More particularly, a first end of the linkage 87 is pivotably connected by a pin 91 to an arm 92 of scissors grip 27. A second arm 93 of grip 27 is pivotably attached to the housing 12 by a pin 94. The scissors grip 27 can rotate relative to this pin 94. Thus, as it rotates relative to pin 94, arm 92 moves upperwardly urging links 87 upperwardly.
The second end of linkage 87 is rotatably connected by pin 95 to side wall 78 of carriage 71. The mirror image linkage 87 is attached to the opposite side walls 77, 78 of the carriage.
The housing also includes trigger 26. Trigger 26 includes a planar extension 101 on either side that slides in channels 102 in the housing 12 This trigger pushes a pusher bar 103 rearwardly. The rearward most portion of the pusher bar includes a slide bushing 104 and a tip portion 105. Tip portion 105 is adapted to engage a spring clip 106 pushing its tip 107 downwardly. The spring clip 106 is held in a clip bracket formed in the housing 12 which presses the tip upwardly.
When the carriage 72 is pulled back by the actuator 25, the spring clip 106 being urged upperwardly engages a slot 109 in the bottom of carriage 72 holding it in a rearward position. When trigger 26 is pushed back, its tip 105 engates the spring clip 106 pushing it down allowing the carriage 72 to move forwardly A spring 110 held by pin 111 engages a lateral protrusion 112 of pusher rod 103 keeping the trigger urged in a forward position.
Extending through the housing is the flexible irrigation/vacuum tube 29 which extends to the shaft 13. The shaft 13 includes a molded passageway 114 into which the tube 29 is fixed by a fitting 115. The passageway extends the length of the shaft 13. As shown in FIG. 1a, a rigid tube 116 is fixed by adhesive or some welding to the distal end 117 of passageway 114. Thus, the tip portion 14 is connected to a suction irrigating system (not shown) to permit irrigation and suction of material from the area being worked on. This can also be connected to a hydro dissection device such as that sold by Davol Company.
In operation, the scissors grip 27 is pulled rearwardly. This pushes the arm 92 upperwardly and forcing linkages 87 upperwardly. Linkage 87 acts to force carriage 71 forwardly. When the carriage 71 is urged forward, it will push the metal strip 59 forwardly. This in turn will cause the collar 58 to move forwardly and engage the flared portions 56 and 57 of jaw 15. This will force the prongs 54 and 55 together.
Release of the grip portion 27 permits the spring 86 to pull the carriage 71 towards carriage 72 pulling with it the strip 59 and collar 58. Since the prongs 54 and 55 are formed from spring metal, they will open back up. If when the jaws are closed it is desired to cut something, the thumb slide 28 is pushed forwardly causing blade 16 to advance and contact whatever is being grasped by the jaws 54 and 55.
To advance a staple 31, the actuator 25 is grasped and pulled rearwardly, pulling with it the inner carriage 72 and extending the spring 86. This rearward movement of carriage 72 will engage the spring 106 into slot 109 to hold the carriage in its latched rearward position. The side walls of carriage 71 engage an extension 115 in the housing 12 which prevents the carriage 71 from being pulled rearwardly towards carriage 72. The trigger 26 is pulled backwardly which will push the pusher arm 103 rearwardly causing its rear tip 105 to engage the spring clip 106 forcing it down out of slot 109. Thus, carriage 72 will be pulled by spring 86 forwardly and in turn push strip 46 forwardly. The tip 61, when in a rearward position, would engage the rear of the staple 31 and push it along ledges 30a and 30b into staple channels 41 and 42. The guide strip 33 would help maintain these in position.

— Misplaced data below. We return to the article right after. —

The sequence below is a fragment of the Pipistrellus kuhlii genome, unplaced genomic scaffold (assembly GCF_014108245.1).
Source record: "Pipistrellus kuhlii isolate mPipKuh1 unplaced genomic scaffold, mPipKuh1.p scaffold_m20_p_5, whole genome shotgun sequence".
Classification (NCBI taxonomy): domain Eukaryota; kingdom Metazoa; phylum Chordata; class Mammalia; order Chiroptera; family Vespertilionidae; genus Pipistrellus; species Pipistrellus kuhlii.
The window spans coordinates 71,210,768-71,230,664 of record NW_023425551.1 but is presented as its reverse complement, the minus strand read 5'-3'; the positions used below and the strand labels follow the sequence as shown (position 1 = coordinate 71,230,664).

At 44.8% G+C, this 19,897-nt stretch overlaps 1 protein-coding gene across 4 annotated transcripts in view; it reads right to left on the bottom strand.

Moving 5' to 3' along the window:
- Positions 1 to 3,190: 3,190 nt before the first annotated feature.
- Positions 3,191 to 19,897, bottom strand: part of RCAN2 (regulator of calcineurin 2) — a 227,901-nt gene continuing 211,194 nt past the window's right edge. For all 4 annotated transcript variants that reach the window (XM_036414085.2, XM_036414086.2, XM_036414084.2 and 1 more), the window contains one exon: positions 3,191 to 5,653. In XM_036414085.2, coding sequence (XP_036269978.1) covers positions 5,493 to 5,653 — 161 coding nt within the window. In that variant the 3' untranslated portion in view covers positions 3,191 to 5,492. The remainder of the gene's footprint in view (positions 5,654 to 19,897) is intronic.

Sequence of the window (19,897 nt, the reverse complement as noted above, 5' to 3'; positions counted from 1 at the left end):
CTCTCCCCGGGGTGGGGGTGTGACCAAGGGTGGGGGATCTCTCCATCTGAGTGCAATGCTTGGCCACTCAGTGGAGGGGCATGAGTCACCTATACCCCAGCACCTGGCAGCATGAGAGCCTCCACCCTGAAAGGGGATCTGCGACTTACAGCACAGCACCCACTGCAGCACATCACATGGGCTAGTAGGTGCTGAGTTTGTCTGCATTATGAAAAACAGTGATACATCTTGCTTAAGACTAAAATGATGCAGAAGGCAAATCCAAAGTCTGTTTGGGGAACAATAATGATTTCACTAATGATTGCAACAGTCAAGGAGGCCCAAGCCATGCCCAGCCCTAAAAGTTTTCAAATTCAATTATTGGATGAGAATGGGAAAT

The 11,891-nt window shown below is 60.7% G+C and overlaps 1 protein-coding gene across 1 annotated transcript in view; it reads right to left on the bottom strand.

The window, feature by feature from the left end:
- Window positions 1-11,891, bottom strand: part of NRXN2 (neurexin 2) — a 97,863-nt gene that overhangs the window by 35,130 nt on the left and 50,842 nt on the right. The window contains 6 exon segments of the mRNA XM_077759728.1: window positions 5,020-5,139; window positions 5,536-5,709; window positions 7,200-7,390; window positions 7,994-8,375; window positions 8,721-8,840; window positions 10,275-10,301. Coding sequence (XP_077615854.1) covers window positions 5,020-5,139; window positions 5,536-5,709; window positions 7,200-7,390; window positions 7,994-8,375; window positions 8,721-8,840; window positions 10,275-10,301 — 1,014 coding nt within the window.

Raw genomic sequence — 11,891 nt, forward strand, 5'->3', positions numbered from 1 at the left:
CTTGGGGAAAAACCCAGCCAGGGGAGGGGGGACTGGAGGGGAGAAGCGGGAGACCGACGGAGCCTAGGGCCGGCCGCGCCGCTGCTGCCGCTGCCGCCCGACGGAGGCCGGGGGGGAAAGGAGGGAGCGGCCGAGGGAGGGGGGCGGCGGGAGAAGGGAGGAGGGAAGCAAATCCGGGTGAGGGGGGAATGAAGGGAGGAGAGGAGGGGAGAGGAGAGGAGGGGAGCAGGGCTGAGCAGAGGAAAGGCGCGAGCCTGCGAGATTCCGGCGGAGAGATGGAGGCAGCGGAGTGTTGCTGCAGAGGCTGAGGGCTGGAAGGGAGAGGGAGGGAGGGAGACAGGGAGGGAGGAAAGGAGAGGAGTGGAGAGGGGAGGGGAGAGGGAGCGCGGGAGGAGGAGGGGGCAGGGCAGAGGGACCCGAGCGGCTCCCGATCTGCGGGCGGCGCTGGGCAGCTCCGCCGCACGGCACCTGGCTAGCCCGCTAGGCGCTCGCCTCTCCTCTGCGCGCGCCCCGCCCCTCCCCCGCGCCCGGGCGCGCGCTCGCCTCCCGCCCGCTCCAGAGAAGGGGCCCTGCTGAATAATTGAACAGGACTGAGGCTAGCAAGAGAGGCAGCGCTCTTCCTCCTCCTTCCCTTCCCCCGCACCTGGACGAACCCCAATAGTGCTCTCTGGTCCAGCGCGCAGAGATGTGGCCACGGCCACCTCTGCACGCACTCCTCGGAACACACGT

Thus at this point, the staple would be lodged in channels 41 and 42. If the grip 27 is pressed, the linkages 87 would force the carriage 72 to close on the flared portions 56 and 57 causing prongs 54 and 55 to close forcing the staple together.
In a laparoscopic procedure, the instrument of the present invention can provide a variety of different functions without removal of the instrument. Initially, the instrument can be inserted into the operative area and the tip portions 43a and 44a of nontraumatic jaws 15 can be pushed against tissue to dissect larger portions of tissue. If necessary, the hydro dissection apparatus can be attached to suction/irrigation tube 49 forcing a jet of water through tip 116 to dissect mesentery tissue and the like. The jaw elements 43 and 44 can be used to grasp and pull tissue apart with the knarled portions 41a and 41b and 42a and 42b without cutting the tissue.
Where a vessel is to be sutured, the vessel can be first stapled with a first staple, stapled with a second staple and while still being grasped can be cut with cutter 16. Further, if one wants to cut something without stapling, the item can be grasped and cut without any staple being put into position. This eliminates the need of inserting the stapler, positioning a second staple, removing the stapler, locating the stapled areas, grasping this and cutting it. This substantially reduces the time required to proceed with the operative procedure. Further, irrigation/vacuum tube permits the area to be evacuated and irrigated as needed. This is particularly significant since the area which would require evacuation would be the area the stapler and cutter were contacting. Particularly if there was a blood vessel nicked during the procedure, this would permit the blood to be quickly removed without removing the stapler.
Further, the combination of independently acting jaws to hold a vessel and a single blade to cut the vessel is particularly suited for laparoscopic procedures. This means of cutting is significantly better than a scissors type of cutting since only one blade moves in a forward direction as opposed to two blades moving laterally toward each other.
This instrument is particularly useful in lysing adhesions, incising peritoneal linings of gallbladders or of small bowel mesentery. It is also useful for dissecting, stapling and dividing bowel mesentery for future bowel resection.
The proceeding has been a description of the present invention along with a preferred method of practicing the invention. However, it should be defined only by the appended claims wherein